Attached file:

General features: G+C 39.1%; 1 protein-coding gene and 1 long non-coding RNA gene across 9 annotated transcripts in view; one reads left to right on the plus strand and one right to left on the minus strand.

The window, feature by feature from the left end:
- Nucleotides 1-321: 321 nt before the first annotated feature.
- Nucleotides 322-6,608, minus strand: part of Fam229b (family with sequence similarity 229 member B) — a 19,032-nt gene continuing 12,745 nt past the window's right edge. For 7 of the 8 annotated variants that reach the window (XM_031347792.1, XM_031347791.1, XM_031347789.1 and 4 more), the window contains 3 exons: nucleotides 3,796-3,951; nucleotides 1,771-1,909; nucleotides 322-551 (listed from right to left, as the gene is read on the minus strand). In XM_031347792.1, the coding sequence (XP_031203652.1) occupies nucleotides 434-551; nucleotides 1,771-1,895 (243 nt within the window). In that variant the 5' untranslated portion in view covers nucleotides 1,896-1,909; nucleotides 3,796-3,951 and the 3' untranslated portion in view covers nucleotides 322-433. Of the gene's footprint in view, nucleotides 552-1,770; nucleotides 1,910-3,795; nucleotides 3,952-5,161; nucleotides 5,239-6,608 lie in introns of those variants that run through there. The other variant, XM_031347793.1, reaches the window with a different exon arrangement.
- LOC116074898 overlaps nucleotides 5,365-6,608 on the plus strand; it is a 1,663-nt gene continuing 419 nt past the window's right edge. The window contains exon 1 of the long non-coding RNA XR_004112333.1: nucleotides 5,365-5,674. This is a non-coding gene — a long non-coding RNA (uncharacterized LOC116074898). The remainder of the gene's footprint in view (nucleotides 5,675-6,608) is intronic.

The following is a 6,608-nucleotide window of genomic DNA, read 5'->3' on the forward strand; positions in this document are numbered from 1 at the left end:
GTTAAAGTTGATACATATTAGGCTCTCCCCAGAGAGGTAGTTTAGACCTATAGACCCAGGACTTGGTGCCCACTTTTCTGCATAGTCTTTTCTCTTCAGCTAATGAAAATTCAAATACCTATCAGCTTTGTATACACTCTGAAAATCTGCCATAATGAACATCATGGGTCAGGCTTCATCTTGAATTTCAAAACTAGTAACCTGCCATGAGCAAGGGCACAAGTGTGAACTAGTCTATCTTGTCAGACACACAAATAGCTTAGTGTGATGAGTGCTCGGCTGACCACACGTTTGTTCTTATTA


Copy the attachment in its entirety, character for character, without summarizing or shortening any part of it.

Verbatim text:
General features: G+C 39.1%; 1 protein-coding gene and 1 long non-coding RNA gene across 9 annotated transcripts in view; one reads left to right on the plus strand and one right to left on the minus strand.

The window, feature by feature from the left end:
- Nucleotides 1-321: 321 nt before the first annotated feature.
- Nucleotides 322-6,608, minus strand: part of Fam229b (family with sequence similarity 229 member B) — a 19,032-nt gene continuing 12,745 nt past the window's right edge. For 7 of the 8 annotated variants that reach the window (XM_031347792.1, XM_031347791.1, XM_031347789.1 and 4 more), the window contains 3 exons: nucleotides 3,796-3,951; nucleotides 1,771-1,909; nucleotides 322-551 (listed from right to left, as the gene is read on the minus strand). In XM_031347792.1, the coding sequence (XP_031203652.1) occupies nucleotides 434-551; nucleotides 1,771-1,895 (243 nt within the window). In that variant the 5' untranslated portion in view covers nucleotides 1,896-1,909; nucleotides 3,796-3,951 and the 3' untranslated portion in view covers nucleotides 322-433. Of the gene's footprint in view, nucleotides 552-1,770; nucleotides 1,910-3,795; nucleotides 3,952-5,161; nucleotides 5,239-6,608 lie in introns of those variants that run through there. The other variant, XM_031347793.1, reaches the window with a different exon arrangement.
- LOC116074898 overlaps nucleotides 5,365-6,608 on the plus strand; it is a 1,663-nt gene continuing 419 nt past the window's right edge. The window contains exon 1 of the long non-coding RNA XR_004112333.1: nucleotides 5,365-5,674. This is a non-coding gene — a long non-coding RNA (uncharacterized LOC116074898). The remainder of the gene's footprint in view (nucleotides 5,675-6,608) is intronic.

The following is a 6,608-nucleotide window of genomic DNA, read 5'->3' on the forward strand; positions in this document are numbered from 1 at the left end:
GTTAAAGTTGATACATATTAGGCTCTCCCCAGAGAGGTAGTTTAGACCTATAGACCCAGGACTTGGTGCCCACTTTTCTGCATAGTCTTTTCTCTTCAGCTAATGAAAATTCAAATACCTATCAGCTTTGTATACACTCTGAAAATCTGCCATAATGAACATCATGGGTCAGGCTTCATCTTGAATTTCAAAACTAGTAACCTGCCATGAGCAAGGGCACAAGTGTGAACTAGTCTATCTTGTCAGACACACAAATAGCTTAGTGTGATGAGTGCTCGGCTGACCACACGTTTGTTCTTATTA